The next afternoon in a park in broad daylight, Carson is swinging a bat. He unbuttons the top holes in his shirt, menacing outside the van with the other three. A Corpse Wired for Sound is Merchandise's second LP on 4AD after years of releasing music on underground imprints. Last time around there were five of them. "The fivepiece had run its course," explains Carson, over another buffet in another empty restaurant (this time an Indian place, vegan by default). "We weren't interested in being a professional band. We tried it. It didn't work. The dynamic was always me and Dave bouncing demos between each other. We had to simplify everything again, otherwise it would have ended."
I propose that perhaps they had an identity crisis on 2014's album After the End, feeling the pressure to make something more commercial, to satisfy the label's expectations. It was a great record, substantially more accessible than previous works, (Totale Nite, for instance boasts the seven-minute epic Anxiety's Door). "No. We've had artistic freedom," assures Carson. "The disconnect comes with media, tour, infrastructure. There's a reason why we existed for so long as something so small. It isn't success to be surrounded by hoards of people. Success is a personal journey, it can mean being homeless, living in a subway station."
Last September Dave and Carson reverted to old school Merchandise methodology, initially exchanging ideas back and forth between New York and Dave's newly adopted home of Sarasota, Florida. For two years, they built this LP, eventually heading to a studio in Italy. They attempted to build on their "political" ideas, but this fell flat. What worked was traditional Merchandise schtick: romanticism, loneliness, pouting. "I felt like the world was falling to hell and my political perspective was being grossly ignored," says Carson. "We're living in a watershed moment. This album is not a good vehicle for my politics. Most people want our music to be very surface. They want to vibe with it. But there's something there for people who wanna find more."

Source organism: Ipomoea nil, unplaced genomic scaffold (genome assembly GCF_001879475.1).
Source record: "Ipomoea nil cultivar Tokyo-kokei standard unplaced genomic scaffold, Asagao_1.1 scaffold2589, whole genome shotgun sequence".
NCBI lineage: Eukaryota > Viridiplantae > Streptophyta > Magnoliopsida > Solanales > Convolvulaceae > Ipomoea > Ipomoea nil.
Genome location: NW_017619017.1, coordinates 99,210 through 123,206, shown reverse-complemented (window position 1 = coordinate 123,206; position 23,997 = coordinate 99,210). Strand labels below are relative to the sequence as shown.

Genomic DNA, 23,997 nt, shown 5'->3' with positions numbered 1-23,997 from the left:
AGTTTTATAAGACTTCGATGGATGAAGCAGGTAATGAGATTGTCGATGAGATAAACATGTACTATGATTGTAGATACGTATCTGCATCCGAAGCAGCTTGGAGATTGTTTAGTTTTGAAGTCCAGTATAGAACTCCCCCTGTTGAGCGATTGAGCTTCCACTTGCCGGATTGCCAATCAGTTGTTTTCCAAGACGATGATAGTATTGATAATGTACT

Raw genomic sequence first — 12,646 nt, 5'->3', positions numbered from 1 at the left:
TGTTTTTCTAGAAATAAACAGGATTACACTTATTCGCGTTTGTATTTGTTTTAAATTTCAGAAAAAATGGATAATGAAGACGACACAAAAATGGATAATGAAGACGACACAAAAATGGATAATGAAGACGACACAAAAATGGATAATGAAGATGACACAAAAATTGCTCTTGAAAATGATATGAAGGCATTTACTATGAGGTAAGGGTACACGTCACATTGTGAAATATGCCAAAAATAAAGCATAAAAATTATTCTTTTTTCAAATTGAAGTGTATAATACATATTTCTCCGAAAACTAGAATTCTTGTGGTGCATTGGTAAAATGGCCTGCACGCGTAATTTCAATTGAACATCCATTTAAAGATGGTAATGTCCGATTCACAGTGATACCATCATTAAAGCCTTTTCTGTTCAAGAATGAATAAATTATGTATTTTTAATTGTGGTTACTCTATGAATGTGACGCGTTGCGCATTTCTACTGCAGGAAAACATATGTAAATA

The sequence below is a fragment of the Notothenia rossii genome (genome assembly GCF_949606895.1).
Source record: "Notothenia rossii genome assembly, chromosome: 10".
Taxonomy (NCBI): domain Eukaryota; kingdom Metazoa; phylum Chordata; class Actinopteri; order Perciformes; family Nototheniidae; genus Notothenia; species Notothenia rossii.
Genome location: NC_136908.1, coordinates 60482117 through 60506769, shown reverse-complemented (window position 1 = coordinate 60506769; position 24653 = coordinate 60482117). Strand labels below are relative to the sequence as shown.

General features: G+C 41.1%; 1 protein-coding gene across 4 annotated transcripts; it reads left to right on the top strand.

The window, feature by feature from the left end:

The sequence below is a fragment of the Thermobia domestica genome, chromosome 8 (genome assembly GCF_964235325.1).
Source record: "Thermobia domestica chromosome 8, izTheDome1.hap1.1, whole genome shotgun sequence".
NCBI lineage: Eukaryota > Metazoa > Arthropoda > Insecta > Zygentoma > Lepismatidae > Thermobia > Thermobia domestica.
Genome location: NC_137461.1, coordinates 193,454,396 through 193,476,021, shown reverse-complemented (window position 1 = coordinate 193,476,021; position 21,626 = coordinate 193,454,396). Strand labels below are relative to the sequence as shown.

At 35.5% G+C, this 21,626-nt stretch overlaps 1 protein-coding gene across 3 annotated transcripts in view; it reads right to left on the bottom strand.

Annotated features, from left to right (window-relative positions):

I tell Carson that abstract politicization can be good. Appealing to people's emotions is a subtle manipulation. He nods, a spoonful of lentil dal in hand. "To make an angry record seems like a fucking waste, you're just yelling at a wall. It doesn't matter how old you are, you see the shit that's happening right now and you wanna kick someone's face in. The work of true subversion is to infiltrate emotionally. I'm not saying I'm changing the world, but I'm not interested in political silence. It's so obvious where everyone should stand."
For a moment I wonder if it is obvious. Here in real America, Merchandise are black sheep: tolerant, cultured creatives, but also proud Floridians, who empathize with the people they love. It's a hard balance and this isn't the most attractive Presidential race. Carson agrees. "I mean, will I vote against Trump? Yes. Am I doing it to stop Trump? Yes. That's about it, you know what I mean? Politicians have always been puppets."